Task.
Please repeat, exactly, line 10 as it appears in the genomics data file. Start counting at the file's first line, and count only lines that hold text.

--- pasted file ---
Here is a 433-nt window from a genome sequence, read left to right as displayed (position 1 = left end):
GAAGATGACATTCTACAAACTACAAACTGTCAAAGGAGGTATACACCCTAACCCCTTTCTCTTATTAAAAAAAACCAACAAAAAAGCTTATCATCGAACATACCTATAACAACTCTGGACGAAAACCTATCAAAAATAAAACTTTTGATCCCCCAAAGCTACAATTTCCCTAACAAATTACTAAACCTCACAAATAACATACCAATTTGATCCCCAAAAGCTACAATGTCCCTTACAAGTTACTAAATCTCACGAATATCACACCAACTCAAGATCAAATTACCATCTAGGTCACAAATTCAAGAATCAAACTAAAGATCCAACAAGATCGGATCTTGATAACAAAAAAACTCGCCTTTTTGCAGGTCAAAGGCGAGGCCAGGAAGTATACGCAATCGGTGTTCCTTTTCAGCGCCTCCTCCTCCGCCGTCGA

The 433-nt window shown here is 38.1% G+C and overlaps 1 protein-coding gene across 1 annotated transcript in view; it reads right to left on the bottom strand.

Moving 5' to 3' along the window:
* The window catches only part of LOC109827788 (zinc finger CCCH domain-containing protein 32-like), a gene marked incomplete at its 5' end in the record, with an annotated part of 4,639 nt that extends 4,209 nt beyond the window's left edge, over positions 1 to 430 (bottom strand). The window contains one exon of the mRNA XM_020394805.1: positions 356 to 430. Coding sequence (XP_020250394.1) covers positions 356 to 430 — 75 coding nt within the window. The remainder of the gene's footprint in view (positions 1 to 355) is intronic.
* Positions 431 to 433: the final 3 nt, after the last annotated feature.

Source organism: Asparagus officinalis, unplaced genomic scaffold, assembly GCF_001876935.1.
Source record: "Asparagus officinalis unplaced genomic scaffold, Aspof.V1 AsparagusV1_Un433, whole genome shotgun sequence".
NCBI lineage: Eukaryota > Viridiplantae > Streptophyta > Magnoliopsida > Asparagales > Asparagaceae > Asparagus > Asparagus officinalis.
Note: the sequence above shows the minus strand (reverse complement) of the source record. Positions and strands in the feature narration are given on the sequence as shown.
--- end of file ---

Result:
Note: the sequence above shows the minus strand (reverse complement) of the source record. Positions and strands in the feature narration are given on the sequence as shown.